Dear Readers of the Wheelock College Library Blog,
Have you ever written a love letter . . . be it a note passed before gym class, a hand-written card picked just for that special someone, or a double-spaced, proofread, edited piece of perfection that expresses your thoughts just so? I believe in the power of mail, particularly the variety on which you put a stamp, but electronic can be equally meaningful. The entries I write here on this blog are my love letters to books; if someone picks up a book I recommended and feels something, my letter would have done its job.
Here listed for you are a few of my favorite epistolary novels, unscientifically chosen and in no particular order.
Screwtape Letters by C.S. Lewis: Evil is real and its employees are legion. Wormwood, a younger demon recently under such employ of Lucifer, receives advice from elder demon Screwtape about how to best torment Wormwood’s assigned human. Lewis appeals to readers regardless of their beliefs; the idea of temptation, fall, and redemption are explored on a very human level.
The Color Purple by Alice Walker: Letters also reveal the nature of good and evil in Alice Walker’s classic, though the tormenters in this novel are very much human. Protagonist Celie writes first to God and then to her sister, about pain, sorrow, joy and hard-won triumph. Also available as an e-book!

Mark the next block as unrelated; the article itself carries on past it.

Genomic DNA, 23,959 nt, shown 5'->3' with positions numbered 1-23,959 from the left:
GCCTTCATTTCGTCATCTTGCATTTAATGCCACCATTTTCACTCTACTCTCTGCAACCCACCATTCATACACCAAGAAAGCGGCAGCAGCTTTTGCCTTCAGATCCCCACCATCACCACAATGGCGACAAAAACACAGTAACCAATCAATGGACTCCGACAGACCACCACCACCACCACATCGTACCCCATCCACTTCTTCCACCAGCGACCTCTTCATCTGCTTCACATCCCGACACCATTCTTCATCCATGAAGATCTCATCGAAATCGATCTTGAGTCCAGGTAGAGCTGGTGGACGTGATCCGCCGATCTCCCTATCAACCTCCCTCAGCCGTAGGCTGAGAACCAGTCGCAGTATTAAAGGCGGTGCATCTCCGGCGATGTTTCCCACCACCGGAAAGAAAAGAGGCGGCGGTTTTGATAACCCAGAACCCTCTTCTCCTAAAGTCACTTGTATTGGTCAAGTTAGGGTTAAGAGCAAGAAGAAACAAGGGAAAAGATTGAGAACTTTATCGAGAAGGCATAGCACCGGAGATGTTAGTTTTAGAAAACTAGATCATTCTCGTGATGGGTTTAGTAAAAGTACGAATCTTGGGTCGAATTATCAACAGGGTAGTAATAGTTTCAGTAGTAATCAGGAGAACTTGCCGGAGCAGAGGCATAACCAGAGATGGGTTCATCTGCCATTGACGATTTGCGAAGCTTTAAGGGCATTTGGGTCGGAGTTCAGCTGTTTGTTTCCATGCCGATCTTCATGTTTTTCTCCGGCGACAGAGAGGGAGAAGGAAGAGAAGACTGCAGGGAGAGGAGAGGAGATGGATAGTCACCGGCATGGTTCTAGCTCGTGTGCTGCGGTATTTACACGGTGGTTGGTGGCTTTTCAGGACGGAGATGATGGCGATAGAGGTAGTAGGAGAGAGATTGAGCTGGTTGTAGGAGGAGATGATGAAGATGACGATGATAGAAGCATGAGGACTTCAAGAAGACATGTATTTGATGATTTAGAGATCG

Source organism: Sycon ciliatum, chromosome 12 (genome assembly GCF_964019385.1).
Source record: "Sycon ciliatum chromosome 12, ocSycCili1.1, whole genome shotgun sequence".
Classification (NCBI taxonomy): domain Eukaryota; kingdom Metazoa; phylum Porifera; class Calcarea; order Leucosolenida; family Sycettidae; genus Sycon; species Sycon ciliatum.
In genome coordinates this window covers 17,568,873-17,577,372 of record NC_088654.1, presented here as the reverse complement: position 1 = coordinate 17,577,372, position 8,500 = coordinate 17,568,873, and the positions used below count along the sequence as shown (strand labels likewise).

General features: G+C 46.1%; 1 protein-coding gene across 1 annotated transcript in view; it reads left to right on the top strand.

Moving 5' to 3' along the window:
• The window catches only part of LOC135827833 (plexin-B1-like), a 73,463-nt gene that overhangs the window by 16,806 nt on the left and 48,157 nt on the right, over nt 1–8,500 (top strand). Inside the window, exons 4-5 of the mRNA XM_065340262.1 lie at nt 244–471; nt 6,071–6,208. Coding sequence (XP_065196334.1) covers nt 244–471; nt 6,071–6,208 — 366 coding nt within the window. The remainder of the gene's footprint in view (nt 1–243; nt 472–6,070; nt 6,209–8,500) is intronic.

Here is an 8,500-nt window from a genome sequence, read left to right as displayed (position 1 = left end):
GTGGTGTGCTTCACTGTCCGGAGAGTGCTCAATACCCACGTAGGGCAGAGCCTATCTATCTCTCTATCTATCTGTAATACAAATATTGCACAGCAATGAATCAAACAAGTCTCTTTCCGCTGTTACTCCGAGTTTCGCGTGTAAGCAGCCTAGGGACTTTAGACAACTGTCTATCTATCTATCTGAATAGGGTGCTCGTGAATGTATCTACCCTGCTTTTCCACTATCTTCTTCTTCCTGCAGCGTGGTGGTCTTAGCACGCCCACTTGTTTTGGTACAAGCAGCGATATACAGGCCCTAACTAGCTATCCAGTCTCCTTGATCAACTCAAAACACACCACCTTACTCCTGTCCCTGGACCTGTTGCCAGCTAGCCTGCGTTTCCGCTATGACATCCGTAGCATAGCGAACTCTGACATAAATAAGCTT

Love Letters to the Dead by Ava Dellaira: This contemporary young adult novel begins with a school assignment: write a letter to a dead person. Laurel picks Kurt Cobain because her late sister May loved him. Laurel, inspired by the assignment, keeps writing letters to other famous people gone too soon. Through Laurel’s letters, the reader moves with her from grief to the truth of her experience.
Why we Broke Up by Daniel Handler and Maira Kalman: This book is written in letters, but it is really a book about a box. Min collected all of the items that defined the moments of her relationship with Ed. He dumps her, and so she dumps the box, along with her thoughts about its contents, on Ed’s porch. Though heartbreak is fresh, there is a post script that suggest the hope of a new love.
Dear Mr. Henshaw by Beverly Cleary: Also a book about a school assignment, Leigh Botts writes to his favorite author over the course of several years, later keeping a diary of his thoughts rather than sending them. In writing to Mr. Henshaw (both real and imagined), Leigh comes to terms with his parents’ divorce, a school lunch thief, and his own emerging desire to be a writer. Leigh’s voice is pitch- perfect for a little boy, but appeals to anyone who has been forced to write to someone else, only to find him or herself.
These five books are my favorite epistolary stories because they demonstrate how personal storytelling affects not just the reader, but the writer as well. Letters start in one place and end in another; a good story takes the reader along for the ride. These stories show love, lost love, despair, hope. So often the movement from one to the other is not linear, rather the good and the bad are jumbled up together. Clean lines are erased and roughly drawn, not unlike the pencil and eraser markings of a note from a friend.